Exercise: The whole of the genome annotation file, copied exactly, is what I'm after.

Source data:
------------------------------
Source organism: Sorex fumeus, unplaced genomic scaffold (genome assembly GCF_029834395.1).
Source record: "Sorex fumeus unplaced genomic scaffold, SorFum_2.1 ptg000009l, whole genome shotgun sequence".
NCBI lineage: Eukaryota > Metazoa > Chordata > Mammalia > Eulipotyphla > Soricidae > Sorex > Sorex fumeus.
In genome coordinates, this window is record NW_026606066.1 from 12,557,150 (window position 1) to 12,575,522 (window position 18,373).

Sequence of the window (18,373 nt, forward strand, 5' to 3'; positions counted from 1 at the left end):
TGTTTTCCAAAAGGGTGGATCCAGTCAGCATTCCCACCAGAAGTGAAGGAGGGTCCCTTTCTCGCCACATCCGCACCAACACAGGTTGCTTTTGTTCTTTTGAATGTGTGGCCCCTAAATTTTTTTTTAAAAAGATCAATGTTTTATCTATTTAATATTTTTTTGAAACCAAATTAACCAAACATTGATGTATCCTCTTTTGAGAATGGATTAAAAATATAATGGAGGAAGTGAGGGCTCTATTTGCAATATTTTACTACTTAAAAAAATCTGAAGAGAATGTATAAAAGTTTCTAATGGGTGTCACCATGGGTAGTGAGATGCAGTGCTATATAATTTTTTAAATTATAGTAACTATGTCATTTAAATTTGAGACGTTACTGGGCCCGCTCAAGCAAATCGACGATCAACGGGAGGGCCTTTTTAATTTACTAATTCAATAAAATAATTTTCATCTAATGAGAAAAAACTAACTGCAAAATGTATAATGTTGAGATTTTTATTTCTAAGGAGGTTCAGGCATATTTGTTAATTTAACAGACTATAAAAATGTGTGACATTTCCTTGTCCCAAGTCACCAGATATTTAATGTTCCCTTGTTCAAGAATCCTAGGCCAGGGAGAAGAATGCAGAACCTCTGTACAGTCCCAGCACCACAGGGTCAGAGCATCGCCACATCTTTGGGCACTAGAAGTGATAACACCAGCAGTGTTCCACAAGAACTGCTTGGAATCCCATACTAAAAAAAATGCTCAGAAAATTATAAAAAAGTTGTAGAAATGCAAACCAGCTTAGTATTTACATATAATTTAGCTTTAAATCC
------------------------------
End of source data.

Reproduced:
Source organism: Sorex fumeus, unplaced genomic scaffold (genome assembly GCF_029834395.1).
Source record: "Sorex fumeus unplaced genomic scaffold, SorFum_2.1 ptg000009l, whole genome shotgun sequence".
NCBI lineage: Eukaryota > Metazoa > Chordata > Mammalia > Eulipotyphla > Soricidae > Sorex > Sorex fumeus.
In genome coordinates, this window is record NW_026606066.1 from 12,557,150 (window position 1) to 12,575,522 (window position 18,373).

Sequence of the window (18,373 nt, forward strand, 5' to 3'; positions counted from 1 at the left end):
TGTTTTCCAAAAGGGTGGATCCAGTCAGCATTCCCACCAGAAGTGAAGGAGGGTCCCTTTCTCGCCACATCCGCACCAACACAGGTTGCTTTTGTTCTTTTGAATGTGTGGCCCCTAAATTTTTTTTTAAAAAGATCAATGTTTTATCTATTTAATATTTTTTTGAAACCAAATTAACCAAACATTGATGTATCCTCTTTTGAGAATGGATTAAAAATATAATGGAGGAAGTGAGGGCTCTATTTGCAATATTTTACTACTTAAAAAAATCTGAAGAGAATGTATAAAAGTTTCTAATGGGTGTCACCATGGGTAGTGAGATGCAGTGCTATATAATTTTTTAAATTATAGTAACTATGTCATTTAAATTTGAGACGTTACTGGGCCCGCTCAAGCAAATCGACGATCAACGGGAGGGCCTTTTTAATTTACTAATTCAATAAAATAATTTTCATCTAATGAGAAAAAACTAACTGCAAAATGTATAATGTTGAGATTTTTATTTCTAAGGAGGTTCAGGCATATTTGTTAATTTAACAGACTATAAAAATGTGTGACATTTCCTTGTCCCAAGTCACCAGATATTTAATGTTCCCTTGTTCAAGAATCCTAGGCCAGGGAGAAGAATGCAGAACCTCTGTACAGTCCCAGCACCACAGGGTCAGAGCATCGCCACATCTTTGGGCACTAGAAGTGATAACACCAGCAGTGTTCCACAAGAACTGCTTGGAATCCCATACTAAAAAAAATGCTCAGAAAATTATAAAAAAGTTGTAGAAATGCAAACCAGCTTAGTATTTACATATAATTTAGCTTTAAATCC